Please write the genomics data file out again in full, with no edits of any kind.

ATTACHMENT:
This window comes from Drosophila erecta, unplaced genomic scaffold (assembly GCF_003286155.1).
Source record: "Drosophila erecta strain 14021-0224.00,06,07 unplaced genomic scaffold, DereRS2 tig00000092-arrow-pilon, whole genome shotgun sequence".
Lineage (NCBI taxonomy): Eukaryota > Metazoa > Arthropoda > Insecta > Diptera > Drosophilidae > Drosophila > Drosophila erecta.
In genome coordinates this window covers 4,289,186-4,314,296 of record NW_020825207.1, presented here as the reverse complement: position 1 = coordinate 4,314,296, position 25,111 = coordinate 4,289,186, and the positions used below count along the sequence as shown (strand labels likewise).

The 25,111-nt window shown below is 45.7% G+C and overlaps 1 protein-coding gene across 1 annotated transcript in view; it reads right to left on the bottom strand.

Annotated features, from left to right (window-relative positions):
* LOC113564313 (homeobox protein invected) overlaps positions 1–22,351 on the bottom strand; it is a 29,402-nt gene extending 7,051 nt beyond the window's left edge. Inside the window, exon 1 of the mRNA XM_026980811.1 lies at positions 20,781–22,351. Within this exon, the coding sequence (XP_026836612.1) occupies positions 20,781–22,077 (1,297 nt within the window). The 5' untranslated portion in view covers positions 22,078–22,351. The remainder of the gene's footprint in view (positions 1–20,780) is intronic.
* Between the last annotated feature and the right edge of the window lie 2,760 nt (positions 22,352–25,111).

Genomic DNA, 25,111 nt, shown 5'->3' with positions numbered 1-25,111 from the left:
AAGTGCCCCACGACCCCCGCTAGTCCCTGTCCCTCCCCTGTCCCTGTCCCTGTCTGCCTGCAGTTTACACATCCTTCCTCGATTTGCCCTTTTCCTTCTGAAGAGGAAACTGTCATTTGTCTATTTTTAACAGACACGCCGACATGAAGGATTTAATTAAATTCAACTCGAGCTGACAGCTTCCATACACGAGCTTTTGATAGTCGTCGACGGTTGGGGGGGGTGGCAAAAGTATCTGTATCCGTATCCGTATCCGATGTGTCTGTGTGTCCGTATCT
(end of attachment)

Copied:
This window comes from Drosophila erecta, unplaced genomic scaffold (assembly GCF_003286155.1).
Source record: "Drosophila erecta strain 14021-0224.00,06,07 unplaced genomic scaffold, DereRS2 tig00000092-arrow-pilon, whole genome shotgun sequence".
Lineage (NCBI taxonomy): Eukaryota > Metazoa > Arthropoda > Insecta > Diptera > Drosophilidae > Drosophila > Drosophila erecta.
In genome coordinates this window covers 4,289,186-4,314,296 of record NW_020825207.1, presented here as the reverse complement: position 1 = coordinate 4,314,296, position 25,111 = coordinate 4,289,186, and the positions used below count along the sequence as shown (strand labels likewise).

The 25,111-nt window shown below is 45.7% G+C and overlaps 1 protein-coding gene across 1 annotated transcript in view; it reads right to left on the bottom strand.

Annotated features, from left to right (window-relative positions):
* LOC113564313 (homeobox protein invected) overlaps positions 1–22,351 on the bottom strand; it is a 29,402-nt gene extending 7,051 nt beyond the window's left edge. Inside the window, exon 1 of the mRNA XM_026980811.1 lies at positions 20,781–22,351. Within this exon, the coding sequence (XP_026836612.1) occupies positions 20,781–22,077 (1,297 nt within the window). The 5' untranslated portion in view covers positions 22,078–22,351. The remainder of the gene's footprint in view (positions 1–20,780) is intronic.
* Between the last annotated feature and the right edge of the window lie 2,760 nt (positions 22,352–25,111).

Genomic DNA, 25,111 nt, shown 5'->3' with positions numbered 1-25,111 from the left:
AAGTGCCCCACGACCCCCGCTAGTCCCTGTCCCTCCCCTGTCCCTGTCCCTGTCTGCCTGCAGTTTACACATCCTTCCTCGATTTGCCCTTTTCCTTCTGAAGAGGAAACTGTCATTTGTCTATTTTTAACAGACACGCCGACATGAAGGATTTAATTAAATTCAACTCGAGCTGACAGCTTCCATACACGAGCTTTTGATAGTCGTCGACGGTTGGGGGGGGTGGCAAAAGTATCTGTATCCGTATCCGTATCCGATGTGTCTGTGTGTCCGTATCT